Say what you will about Makopi; she looks like she’s going to kill someone with that expression.

Dokidoki PreCure!

But whatever street cred Sword has with her hand sign, Rosetta has the same in spades. But shouldn’t sword be associated with spades? Ah, whatever. Rosetta just doesn’t give a fuck about what your selfish heart desires. She’s going to warm you up with her sunshine shit, and there’s nothing you can do about it because her sign is complex as fuuuck. She takes the thumb thing to create the clover stem, but also adds her index fingers to create lines to separate each clover leaf. Pretty legit.

Dokidoki PreCure!

Oh, and if you think she’s not serious about warming your life, you better watch yourself, because she’ll throw that gang sign anywhere, even falling from the sky, upside down. That’s so hardcore, I just can’t describe how gangster she is. She seriously doesn’t give a fuck.

Dokidoki PreCure!

Oh, Cure Ace. You sorta had it. But you really couldn’t do anything but make a letter A with your hands. No outlines here, just spelling out the letters with your hands like you’re trying to do some sort of Naruto seal. Though, with that charming wink, I imagine a thousand Cure Aces all throwing the same gang sign and cute wink would be hella tight.

Despite all of this, the most gangster Dokidoki sign is Cure Diamond’s, hands down. She’s Cure fuckin’ Diamond. She’s the embodiment of swag, she might as well be renamed Cure Swag, right? And you know your sign is legit when everyone in pop culture is throwin’ it down too.

Dokidoki PreCure!

Look at all of those celebs. Spock, Snoop, Jay-Z, That chief from Carmen fucking San Diego. Diamond’s sign is the shit.

And oh, I heard that Beyonce secretly dropped an album on itunes earlier this month. I’m pretty sure it went diamond.

 

12 Days of Dokidoki PreCure #9: The Legend Continues

12 Days of PreCure, 12 Days of Smile PreCure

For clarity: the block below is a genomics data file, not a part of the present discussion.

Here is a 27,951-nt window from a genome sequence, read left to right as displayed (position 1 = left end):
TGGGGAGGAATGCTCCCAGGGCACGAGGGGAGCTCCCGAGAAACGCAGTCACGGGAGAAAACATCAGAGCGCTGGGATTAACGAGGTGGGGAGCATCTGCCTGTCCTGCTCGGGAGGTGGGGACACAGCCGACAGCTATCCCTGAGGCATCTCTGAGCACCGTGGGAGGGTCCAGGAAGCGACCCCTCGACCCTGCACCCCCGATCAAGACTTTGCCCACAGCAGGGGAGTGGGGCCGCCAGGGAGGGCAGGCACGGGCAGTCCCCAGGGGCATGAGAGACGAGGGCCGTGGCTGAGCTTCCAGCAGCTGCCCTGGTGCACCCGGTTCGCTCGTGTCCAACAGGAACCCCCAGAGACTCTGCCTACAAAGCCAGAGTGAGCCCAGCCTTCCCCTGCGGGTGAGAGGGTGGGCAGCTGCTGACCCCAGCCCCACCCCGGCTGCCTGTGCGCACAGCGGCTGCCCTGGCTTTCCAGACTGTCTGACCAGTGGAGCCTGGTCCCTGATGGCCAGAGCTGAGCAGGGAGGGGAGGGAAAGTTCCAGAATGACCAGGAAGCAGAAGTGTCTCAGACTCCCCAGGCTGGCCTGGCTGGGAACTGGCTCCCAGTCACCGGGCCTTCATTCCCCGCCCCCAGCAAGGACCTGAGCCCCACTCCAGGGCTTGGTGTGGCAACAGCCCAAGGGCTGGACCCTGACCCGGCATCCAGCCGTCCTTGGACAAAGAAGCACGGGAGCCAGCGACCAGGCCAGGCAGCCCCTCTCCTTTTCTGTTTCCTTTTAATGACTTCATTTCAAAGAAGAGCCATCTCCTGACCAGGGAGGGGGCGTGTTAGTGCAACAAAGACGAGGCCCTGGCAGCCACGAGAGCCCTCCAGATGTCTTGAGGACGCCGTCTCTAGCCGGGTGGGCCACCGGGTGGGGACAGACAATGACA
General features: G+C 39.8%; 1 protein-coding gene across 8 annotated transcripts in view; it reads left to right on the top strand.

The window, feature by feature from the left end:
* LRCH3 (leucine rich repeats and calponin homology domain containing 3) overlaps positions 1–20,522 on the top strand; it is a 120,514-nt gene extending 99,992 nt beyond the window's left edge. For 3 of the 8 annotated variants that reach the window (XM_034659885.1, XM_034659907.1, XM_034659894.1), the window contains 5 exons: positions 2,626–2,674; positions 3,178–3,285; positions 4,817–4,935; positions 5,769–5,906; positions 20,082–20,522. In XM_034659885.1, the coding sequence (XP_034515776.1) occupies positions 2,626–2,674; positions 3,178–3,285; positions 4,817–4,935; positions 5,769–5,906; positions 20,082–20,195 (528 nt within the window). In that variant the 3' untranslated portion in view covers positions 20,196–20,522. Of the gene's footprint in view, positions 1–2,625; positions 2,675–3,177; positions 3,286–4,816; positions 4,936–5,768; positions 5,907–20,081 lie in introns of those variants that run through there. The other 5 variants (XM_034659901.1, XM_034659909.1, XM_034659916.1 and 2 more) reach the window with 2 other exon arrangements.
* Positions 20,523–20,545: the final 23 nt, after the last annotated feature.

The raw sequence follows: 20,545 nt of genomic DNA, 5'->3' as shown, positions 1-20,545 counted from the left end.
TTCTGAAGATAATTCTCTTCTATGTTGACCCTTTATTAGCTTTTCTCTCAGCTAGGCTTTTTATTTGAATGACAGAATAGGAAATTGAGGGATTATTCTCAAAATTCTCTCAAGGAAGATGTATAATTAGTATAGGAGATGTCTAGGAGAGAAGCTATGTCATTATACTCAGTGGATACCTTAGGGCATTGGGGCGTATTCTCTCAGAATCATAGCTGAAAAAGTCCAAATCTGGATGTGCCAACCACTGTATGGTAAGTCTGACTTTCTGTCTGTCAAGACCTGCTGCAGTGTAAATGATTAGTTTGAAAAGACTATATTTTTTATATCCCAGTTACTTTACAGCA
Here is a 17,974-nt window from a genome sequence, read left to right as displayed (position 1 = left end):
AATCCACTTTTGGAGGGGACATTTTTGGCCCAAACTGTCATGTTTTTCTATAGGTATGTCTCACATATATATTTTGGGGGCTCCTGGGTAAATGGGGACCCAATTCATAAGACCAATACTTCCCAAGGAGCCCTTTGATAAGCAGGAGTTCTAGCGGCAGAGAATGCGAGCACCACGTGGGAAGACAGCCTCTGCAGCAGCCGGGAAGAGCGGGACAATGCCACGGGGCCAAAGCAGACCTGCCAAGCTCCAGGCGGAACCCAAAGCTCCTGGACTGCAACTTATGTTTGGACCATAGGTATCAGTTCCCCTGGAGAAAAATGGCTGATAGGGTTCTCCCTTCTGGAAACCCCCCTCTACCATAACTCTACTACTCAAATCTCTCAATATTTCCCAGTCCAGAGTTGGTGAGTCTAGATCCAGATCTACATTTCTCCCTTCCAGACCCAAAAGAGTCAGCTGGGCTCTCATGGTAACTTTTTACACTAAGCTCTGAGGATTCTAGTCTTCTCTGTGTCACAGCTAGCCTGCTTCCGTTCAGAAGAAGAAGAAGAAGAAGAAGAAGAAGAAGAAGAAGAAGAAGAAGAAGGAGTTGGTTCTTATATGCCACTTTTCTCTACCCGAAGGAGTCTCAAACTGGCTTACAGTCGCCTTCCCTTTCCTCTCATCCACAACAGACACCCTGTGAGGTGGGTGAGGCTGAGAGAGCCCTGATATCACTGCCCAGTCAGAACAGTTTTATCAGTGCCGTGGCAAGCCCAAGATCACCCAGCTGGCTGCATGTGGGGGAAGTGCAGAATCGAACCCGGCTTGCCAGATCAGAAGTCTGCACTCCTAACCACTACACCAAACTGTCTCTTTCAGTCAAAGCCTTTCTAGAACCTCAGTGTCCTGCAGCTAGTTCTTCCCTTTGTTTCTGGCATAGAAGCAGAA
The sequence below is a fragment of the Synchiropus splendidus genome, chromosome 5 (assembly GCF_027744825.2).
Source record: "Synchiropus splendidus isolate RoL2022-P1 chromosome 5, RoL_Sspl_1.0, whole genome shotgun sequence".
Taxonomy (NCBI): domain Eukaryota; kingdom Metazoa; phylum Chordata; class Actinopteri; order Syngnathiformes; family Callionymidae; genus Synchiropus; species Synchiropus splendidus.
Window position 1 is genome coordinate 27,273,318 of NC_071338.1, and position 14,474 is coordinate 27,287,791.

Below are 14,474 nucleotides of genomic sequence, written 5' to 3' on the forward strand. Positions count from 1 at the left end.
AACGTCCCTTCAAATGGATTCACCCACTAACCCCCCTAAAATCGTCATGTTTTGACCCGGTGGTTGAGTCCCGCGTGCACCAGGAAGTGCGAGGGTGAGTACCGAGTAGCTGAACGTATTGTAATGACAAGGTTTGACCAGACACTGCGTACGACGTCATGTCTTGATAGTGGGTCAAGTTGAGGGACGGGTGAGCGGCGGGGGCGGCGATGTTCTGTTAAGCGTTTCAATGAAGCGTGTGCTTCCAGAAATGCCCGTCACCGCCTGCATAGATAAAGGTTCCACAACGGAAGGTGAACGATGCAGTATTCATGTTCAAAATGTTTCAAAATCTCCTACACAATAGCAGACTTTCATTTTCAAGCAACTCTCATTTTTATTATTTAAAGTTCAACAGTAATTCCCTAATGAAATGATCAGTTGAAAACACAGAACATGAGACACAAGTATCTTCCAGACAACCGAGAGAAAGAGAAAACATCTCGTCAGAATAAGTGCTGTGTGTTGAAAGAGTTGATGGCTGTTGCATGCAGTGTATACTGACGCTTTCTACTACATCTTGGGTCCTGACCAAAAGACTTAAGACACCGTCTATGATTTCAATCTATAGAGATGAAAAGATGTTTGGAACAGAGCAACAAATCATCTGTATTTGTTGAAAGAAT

The legendary warriors known as Pretty Cure have a history of slaying dragons, though those cases are often saved for special events, such as standalone movies and All-Stars. In the Heartcatch PreCure movie, Coupe-sama delivers a rising uppercut to Baron Salamander’s dragon form; he literally does a dragon punch.

HeartCatch PreCure Movie

In PreCure All-Stars DX3, Salamander’s dragon form makes a return, and the girls finish him off with a shining fortissimo. Not until Dokidoki do we get to see dragons once again. In episode 30, the PreCure face off against Melan, the legendary fairy partner to Cure Empress. Thanks to Aguri’s innate knowledge of PreCure history (as far as the Dokidoki universe is concerned; more on this in a minute), she mentions a trio of legendary items:

Dokidoki PreCure!

The Miracle Dragon Glave;

Dokidoki PreCure!

The Magical Lovely Pad;

Dokidoki PreCure!

The Eternal Golden Crown.

I really love fictional elements when they come in threes. In fantasy in particular, three is such a cool number to use, and the legend that Aguri passes down to the PreCure feels like something from a Legend of Zelda prologue. The origin of the Legendary Warriors in Dokidoki is completely different from that of HeartCatch, yet, they share a similarity between each other that they have a history at all. As mentioned before, Baron Salamander is not only the big bad of the Heartcatch movie, but is also the original villain that was sealed by the very first PreCure in the Heartcatch universe, Cure Ange. In an awesome coincidence, the Miracle Dragon Glaive is wielded by none other than the princess of the trump kingdom, Marie-Ange.